The U.S. economy grew at its fastest pace in almost four years during the second quarter, prompting President Donald Trump to claim credit following his tax cuts in December.
Gross domestic product rose at an annualized rate of 4.1%, compared with last quarter's 2.2% clip, the Commerce Department's Bureau of Economic Analysis said Friday in a statement. The mark exceeded the 4% growth rate expected by economists in a survey by data provider FactSet. The Atlanta Federal Reserve's GDPNow forecast model on Thursday estimated a 3.8% rate in the second quarter.
The second-quarter growth was driven by higher personal spending, exports, non-residential fixed investment, federal-government spending and state and local government spending, according to the bureau's statement.
"We're continuing to get very strong GDP growth even though many thought we were too late in the cycle for that to happen," George Mokrzan, economics director for Huntington Private Bank, said in a phone interview. "That's something everyone should take credit for."
U.S. equities fell on the news, as some economists predicted that the gains weren't sustainable. The Dow Jones Industrial Average I:DJI slid 0.3%, the S&P 500 I:GSPC fell 0.7% and the Nasdaq I:IXIC lost 1.5%.
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Whether the momentum from Trump's tax cuts in December will lead to sustainable growth in the economy remains an open debate. A report earlier this week from LendingTree noted that the recent uptick in personal spending was fueled with credit-card debt, rather than extra cash in consumers' wallets.
The economy is projected to slow down in the second half of the year and average 2.8% over the full 2018, based on the FactSet survey. After that, the economy would slow even further, to 2.4% in 2019 and 2% in 2020.
Trump took a victory lap after Friday's economic report, tweeting that the GDP figures were "GREAT," and hosting a live press briefing.
"These numbers are very, very sustainable," Trump said. "This isn't a one-time shot." He predicted that growth would reach the highest average annual rate in 13 years. The economy grew 3.5% in 2005 and 3.8% in 2004.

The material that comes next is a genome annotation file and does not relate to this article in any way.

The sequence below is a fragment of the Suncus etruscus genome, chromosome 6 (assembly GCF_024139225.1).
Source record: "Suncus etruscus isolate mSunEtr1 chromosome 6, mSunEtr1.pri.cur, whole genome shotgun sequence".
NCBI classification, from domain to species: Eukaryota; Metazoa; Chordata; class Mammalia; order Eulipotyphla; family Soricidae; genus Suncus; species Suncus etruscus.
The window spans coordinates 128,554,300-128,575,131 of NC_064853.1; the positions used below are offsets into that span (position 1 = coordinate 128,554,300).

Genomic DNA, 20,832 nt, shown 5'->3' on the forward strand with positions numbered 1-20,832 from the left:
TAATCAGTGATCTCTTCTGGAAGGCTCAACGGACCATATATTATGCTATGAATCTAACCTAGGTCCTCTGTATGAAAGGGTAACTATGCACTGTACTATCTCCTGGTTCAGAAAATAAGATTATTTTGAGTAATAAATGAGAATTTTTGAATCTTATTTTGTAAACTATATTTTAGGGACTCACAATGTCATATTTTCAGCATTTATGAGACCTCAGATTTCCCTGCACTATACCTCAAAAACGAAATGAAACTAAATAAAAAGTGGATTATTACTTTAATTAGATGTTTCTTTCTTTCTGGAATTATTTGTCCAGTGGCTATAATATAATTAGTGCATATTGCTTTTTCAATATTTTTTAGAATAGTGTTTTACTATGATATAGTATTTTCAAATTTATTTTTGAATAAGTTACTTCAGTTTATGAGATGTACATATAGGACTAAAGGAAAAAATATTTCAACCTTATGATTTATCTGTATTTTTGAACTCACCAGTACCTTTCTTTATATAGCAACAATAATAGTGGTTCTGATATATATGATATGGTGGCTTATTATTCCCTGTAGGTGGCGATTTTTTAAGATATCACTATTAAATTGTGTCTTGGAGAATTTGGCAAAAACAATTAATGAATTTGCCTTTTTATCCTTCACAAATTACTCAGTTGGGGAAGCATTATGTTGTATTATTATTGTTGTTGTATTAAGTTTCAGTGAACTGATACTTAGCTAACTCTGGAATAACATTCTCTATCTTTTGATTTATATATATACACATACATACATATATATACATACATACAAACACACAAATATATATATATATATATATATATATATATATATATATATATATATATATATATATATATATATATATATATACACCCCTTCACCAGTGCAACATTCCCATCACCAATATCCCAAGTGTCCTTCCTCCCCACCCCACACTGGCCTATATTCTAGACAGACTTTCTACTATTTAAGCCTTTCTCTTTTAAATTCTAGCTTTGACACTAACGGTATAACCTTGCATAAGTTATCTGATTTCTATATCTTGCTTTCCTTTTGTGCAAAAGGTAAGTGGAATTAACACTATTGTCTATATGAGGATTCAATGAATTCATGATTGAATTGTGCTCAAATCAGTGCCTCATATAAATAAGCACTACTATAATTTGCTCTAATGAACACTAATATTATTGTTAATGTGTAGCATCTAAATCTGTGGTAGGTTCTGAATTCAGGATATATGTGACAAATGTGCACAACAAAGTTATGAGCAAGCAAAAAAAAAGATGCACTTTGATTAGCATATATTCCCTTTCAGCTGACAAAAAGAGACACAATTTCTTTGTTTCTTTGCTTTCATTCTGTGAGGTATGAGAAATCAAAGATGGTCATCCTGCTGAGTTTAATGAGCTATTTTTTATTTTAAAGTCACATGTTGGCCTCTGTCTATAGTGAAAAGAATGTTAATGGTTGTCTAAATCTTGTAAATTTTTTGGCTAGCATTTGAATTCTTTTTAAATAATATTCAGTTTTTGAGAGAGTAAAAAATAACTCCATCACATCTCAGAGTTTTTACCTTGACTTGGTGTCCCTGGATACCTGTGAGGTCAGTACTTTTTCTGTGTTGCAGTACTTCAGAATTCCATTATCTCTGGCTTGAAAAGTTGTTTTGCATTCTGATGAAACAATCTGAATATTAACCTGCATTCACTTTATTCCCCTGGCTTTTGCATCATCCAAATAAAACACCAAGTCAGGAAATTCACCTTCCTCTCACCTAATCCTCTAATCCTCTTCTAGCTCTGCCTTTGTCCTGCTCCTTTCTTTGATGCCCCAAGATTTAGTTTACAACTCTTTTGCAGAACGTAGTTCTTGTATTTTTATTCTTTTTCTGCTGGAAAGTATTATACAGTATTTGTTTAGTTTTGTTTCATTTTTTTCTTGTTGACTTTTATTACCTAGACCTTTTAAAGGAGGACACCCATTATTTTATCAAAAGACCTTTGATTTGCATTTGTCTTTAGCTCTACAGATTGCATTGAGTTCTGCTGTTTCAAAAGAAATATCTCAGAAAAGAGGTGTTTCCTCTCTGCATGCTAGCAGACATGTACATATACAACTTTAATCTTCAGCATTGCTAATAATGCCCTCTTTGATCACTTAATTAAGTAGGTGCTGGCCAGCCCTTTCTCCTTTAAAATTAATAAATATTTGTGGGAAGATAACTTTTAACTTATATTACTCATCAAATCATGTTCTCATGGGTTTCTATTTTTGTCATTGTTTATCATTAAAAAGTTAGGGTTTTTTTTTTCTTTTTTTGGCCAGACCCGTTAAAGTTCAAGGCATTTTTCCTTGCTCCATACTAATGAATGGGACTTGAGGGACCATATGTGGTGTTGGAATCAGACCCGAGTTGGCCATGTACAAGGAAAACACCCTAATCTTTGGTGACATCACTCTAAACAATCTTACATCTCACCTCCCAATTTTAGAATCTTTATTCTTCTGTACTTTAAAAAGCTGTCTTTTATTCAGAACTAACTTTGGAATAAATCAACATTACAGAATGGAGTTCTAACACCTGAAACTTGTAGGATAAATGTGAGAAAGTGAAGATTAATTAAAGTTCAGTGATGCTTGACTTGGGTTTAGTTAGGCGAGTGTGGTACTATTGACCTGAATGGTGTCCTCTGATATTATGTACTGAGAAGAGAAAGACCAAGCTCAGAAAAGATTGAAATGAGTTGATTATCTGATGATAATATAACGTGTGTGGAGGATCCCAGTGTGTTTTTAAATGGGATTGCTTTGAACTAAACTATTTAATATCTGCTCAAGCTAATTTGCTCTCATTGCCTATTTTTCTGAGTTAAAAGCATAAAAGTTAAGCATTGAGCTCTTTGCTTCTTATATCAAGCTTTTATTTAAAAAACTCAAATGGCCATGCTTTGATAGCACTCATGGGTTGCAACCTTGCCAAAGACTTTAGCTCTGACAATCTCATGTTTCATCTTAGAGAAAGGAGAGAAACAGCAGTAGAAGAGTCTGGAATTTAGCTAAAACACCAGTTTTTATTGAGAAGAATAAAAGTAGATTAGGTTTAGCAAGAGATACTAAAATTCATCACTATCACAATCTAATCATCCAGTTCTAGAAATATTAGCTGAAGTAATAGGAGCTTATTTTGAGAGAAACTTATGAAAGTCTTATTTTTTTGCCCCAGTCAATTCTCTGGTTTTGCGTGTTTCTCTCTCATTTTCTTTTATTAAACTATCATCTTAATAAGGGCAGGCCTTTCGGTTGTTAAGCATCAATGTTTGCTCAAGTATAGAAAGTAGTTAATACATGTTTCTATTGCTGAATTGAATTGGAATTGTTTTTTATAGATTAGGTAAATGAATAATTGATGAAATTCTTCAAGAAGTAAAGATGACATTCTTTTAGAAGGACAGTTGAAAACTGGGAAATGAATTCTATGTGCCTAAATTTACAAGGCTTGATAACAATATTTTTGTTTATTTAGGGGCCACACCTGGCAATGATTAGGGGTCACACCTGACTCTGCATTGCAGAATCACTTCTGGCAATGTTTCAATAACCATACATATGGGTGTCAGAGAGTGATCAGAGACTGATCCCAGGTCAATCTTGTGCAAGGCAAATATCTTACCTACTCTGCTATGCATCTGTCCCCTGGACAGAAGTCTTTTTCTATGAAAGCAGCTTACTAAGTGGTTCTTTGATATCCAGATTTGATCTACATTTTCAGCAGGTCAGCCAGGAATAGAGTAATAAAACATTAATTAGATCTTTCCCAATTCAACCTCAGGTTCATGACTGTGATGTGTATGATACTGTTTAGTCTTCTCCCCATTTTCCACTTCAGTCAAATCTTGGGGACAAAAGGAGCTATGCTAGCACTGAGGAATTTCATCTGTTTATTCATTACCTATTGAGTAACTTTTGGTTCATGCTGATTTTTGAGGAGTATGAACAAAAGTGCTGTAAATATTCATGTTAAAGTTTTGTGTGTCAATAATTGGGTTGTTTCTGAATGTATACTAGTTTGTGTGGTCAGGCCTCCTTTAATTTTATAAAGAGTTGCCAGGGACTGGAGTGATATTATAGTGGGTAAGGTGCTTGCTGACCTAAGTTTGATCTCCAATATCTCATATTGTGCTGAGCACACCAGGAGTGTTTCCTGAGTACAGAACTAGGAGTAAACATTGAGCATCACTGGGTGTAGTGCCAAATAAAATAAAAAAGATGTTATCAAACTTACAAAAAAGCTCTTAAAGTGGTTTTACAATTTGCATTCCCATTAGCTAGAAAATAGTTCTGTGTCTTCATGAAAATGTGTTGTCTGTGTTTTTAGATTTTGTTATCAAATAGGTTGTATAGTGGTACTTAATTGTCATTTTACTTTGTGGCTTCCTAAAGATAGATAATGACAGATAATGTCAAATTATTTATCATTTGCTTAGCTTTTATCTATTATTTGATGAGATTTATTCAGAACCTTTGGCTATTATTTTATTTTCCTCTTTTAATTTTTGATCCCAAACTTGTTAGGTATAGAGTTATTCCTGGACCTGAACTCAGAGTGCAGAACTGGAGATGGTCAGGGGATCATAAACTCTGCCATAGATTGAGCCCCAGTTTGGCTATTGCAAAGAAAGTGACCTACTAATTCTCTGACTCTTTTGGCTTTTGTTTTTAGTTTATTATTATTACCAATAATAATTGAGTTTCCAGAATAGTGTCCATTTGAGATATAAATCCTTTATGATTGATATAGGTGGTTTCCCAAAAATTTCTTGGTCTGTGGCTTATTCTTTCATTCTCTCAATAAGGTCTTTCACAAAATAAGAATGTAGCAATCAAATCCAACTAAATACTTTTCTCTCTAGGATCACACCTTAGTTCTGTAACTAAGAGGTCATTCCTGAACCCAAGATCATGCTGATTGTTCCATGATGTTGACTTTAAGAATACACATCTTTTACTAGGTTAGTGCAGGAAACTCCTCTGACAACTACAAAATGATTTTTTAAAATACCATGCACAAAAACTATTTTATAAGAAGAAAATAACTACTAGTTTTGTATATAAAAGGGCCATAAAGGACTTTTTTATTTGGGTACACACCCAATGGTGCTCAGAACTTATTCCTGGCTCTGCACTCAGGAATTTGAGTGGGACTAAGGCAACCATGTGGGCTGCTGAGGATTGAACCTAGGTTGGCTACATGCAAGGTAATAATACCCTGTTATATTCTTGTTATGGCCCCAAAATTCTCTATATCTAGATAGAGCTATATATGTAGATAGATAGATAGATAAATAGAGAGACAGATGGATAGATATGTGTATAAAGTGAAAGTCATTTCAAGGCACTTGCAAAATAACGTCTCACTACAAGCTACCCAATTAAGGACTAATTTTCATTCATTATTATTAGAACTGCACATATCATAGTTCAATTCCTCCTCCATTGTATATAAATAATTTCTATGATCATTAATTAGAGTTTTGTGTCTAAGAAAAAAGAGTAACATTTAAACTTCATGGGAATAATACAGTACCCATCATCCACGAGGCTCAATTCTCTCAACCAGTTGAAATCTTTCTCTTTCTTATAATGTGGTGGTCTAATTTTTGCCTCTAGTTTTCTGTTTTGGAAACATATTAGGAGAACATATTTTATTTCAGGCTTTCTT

Upon his inauguration in January 2017, Trump promised that his economic plan would return the U.S. to 4% annual growth, a clip not seen since the late 1990s. The president's $1.5 trillion of tax cuts in December, including a steep reduction in the corporate rate, was central to that effort -- though at the cost of rising federal budget deficits that have ballooned the national debt past $20 trillion.
Treasury Secretary Steven Mnuchin has said it would take sustained 3% economic growth to generate enough new revenue for the government to cover the cost of the tax cuts.
One problem, as some economists see it, is that Trump himself has sowed so much uncertainty about his policies that businesses aren't willing to invest their tax savings in new plants, equipment and expansion plans. While the president's agreement earlier this week with the EU to resolve trade differences encouraged investors, the president's threatened tariff war with China has prompted concern from Wall Street to the Federal Reserve over its potential effect on growth.
And in fact, it turns out that some of the jump in in second-quarter growth was due to higher exports, according to Standard & Poor's. The ratings firm's chief U.S. economist, Beth Ann Bovino, wrote in a report that some businesses may have been "frontloading" shipments "to get ahead of the storm of proposed tariffs from the dueling governments."
"Over the longer term, we see the U.S. economic shedding the growth of 2018 and 2019 and moving more towards the trend of 1.8%," Bovino wrote. "The boost from the tax cut will have filtered through without perhaps delivering the long-term, productivity-generating results expected by the White House."
Many companies are simply using their tax windfall to pay out dividends to shareholders and buy back their own shares -- a financial-engineering tactic that helps CEOs meet short-term targets for earnings per share but does little to assure future revenue growth -- or bolster the economy in the short term.
What's more, accelerating growth could reinforce the Federal Reserve's case for continuing to increase U.S. interest rates in a bid to keep inflation from heating up. The U.S. central bank has been raising rates since 2015, and Fed Chairman Jerome Powell has insisted that a "gradual" pace of increases remains warranted.
Those rate hikes would theoretically act as a brake on the economy -- cutting against Trump's growth impulse.